Stargazing during the longest days of the year, 15 1/4 hours from sunrise until sunset, is a lot about appreciating our star, the sun.

Since the shortest days of the year in December, the sun has been rising earlier and setting later. We are nearing a turning point, when the dynamic will reverse.

The pace of change has slowed. We are in the middle of a two-week period when the sun rises at 5:17 every day, earliest of the year. The latest sunsets, 8:34, will begin in 10 days and repeat through July 1. The longest days of the year at our latitude, 15 hours 16 minutes, are from next Wednesday, the 19th, through the 25th.

Since May 31, and until July 13, the period between sunrise and sunset exceeds 15 hours. Coupled with a long twilight before sunrise and after sunset, we enjoy the expansive experience of living in the sun's light most (or all) of our waking hours. During this timeframe, the sky is truly dark for as little as five hours a day. The sun seems to "stand still" at its furthest northern position.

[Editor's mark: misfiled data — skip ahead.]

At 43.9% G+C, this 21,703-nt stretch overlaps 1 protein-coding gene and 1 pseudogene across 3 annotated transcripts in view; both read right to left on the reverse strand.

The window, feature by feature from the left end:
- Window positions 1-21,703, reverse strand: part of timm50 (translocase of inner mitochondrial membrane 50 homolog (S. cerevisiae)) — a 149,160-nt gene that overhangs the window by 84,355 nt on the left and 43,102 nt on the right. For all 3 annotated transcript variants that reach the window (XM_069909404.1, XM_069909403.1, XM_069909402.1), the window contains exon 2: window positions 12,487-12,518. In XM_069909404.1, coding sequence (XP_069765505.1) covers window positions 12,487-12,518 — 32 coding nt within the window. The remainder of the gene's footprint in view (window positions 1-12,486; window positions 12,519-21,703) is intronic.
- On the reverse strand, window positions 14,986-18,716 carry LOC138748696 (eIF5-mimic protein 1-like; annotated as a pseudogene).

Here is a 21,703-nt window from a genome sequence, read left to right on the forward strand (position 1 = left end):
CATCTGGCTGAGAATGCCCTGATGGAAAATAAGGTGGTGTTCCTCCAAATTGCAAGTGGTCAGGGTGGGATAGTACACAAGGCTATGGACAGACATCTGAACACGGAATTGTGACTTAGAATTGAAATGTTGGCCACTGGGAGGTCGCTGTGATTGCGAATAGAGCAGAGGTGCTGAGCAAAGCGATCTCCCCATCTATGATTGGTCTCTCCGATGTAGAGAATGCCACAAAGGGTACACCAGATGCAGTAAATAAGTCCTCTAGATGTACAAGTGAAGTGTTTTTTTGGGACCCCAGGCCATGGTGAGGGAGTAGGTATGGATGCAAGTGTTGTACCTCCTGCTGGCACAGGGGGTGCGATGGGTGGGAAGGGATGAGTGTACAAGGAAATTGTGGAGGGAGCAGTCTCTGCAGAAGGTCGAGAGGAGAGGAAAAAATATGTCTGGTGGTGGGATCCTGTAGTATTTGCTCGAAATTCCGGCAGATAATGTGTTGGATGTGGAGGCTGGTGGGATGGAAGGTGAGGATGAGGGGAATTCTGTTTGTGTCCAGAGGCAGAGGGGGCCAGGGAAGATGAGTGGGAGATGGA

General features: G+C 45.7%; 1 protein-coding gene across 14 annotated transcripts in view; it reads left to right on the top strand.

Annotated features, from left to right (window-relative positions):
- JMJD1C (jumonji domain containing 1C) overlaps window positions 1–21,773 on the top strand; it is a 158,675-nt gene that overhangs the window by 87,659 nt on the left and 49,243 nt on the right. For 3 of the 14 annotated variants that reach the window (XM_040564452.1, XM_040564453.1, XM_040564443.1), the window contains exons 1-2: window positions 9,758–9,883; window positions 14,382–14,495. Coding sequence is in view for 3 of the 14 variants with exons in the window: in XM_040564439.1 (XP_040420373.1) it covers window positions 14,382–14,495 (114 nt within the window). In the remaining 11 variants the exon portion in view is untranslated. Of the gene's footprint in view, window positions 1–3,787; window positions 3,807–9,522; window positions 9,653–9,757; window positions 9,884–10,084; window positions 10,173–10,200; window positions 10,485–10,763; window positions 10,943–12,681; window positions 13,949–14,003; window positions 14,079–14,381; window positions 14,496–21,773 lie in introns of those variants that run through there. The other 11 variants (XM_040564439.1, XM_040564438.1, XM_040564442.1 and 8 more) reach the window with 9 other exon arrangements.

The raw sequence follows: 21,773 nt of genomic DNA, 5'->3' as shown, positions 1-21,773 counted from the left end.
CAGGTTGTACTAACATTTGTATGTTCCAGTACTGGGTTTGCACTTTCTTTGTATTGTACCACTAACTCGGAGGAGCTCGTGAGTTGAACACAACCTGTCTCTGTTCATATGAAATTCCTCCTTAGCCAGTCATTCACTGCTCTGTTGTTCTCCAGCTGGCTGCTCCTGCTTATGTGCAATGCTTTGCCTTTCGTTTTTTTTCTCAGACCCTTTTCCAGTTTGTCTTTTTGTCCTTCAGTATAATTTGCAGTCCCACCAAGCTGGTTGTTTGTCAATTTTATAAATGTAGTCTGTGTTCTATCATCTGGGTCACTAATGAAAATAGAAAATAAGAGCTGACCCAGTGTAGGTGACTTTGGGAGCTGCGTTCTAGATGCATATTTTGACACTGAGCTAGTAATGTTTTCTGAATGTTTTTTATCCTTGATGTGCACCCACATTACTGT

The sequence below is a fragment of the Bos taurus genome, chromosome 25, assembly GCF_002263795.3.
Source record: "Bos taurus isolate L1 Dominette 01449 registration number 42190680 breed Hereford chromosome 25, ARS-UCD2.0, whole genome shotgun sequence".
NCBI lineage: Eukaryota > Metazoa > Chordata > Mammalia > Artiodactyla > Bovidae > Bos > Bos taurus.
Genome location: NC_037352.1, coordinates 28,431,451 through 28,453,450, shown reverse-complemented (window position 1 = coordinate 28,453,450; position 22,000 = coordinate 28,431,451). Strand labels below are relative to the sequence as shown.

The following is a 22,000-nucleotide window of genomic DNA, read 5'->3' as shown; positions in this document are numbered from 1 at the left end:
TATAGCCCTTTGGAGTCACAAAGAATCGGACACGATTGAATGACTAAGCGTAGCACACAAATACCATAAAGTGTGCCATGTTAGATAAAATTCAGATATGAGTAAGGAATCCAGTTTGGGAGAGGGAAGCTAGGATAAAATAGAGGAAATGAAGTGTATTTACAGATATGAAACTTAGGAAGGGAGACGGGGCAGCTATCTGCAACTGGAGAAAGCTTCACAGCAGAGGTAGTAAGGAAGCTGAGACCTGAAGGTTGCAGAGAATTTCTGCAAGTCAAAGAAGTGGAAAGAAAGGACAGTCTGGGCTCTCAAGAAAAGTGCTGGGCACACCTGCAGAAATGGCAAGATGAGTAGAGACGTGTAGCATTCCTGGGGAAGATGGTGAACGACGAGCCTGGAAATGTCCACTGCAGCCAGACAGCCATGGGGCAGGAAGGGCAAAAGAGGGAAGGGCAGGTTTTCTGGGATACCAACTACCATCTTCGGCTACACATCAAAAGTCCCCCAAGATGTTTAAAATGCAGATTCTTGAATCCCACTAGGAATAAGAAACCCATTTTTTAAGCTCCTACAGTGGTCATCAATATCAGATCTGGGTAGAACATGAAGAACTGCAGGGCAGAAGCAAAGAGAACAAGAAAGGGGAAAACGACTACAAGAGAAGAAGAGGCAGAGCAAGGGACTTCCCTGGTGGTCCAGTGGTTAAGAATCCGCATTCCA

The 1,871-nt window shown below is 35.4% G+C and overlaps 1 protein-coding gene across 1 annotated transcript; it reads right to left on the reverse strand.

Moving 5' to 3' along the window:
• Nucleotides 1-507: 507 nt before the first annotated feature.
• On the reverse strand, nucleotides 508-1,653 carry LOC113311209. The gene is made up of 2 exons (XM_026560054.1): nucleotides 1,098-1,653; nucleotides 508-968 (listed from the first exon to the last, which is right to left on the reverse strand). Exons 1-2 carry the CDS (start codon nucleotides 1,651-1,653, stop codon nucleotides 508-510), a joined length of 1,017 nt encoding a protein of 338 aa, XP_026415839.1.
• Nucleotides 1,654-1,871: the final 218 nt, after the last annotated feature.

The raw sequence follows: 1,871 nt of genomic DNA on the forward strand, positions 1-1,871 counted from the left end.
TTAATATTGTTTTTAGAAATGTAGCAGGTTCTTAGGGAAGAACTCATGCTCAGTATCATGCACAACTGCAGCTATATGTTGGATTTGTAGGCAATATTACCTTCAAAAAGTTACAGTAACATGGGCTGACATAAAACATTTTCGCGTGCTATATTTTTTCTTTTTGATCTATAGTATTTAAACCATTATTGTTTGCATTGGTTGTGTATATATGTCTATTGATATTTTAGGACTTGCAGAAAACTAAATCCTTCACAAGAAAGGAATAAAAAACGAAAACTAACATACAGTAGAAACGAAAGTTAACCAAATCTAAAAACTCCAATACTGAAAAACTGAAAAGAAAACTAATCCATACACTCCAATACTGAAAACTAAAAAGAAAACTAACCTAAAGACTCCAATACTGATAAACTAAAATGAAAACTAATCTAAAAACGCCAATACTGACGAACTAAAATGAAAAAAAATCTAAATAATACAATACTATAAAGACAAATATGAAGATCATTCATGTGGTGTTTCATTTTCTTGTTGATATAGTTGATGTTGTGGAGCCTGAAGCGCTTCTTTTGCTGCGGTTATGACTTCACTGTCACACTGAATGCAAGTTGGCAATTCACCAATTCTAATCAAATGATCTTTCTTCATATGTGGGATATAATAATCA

We are accustomed to celebrating the summer solstice, which will occur next Friday at 1:04 a.m., as the first day of summer. It is also observed as midsummer, given that half the growing season has been realized. A steady pace of leafy growth, a succession of blooms and setting fruit colors the landscapes of the northern hemisphere.

When looking to the starry heavens on warm summer nights, appreciate the multiplicity of suns in the universe.


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As for the planets of our solar system that resemble stars, notice Saturn to the left of the gibbous moon on Tuesday.

To contact Judy Isacoff go to www.naturesturn.org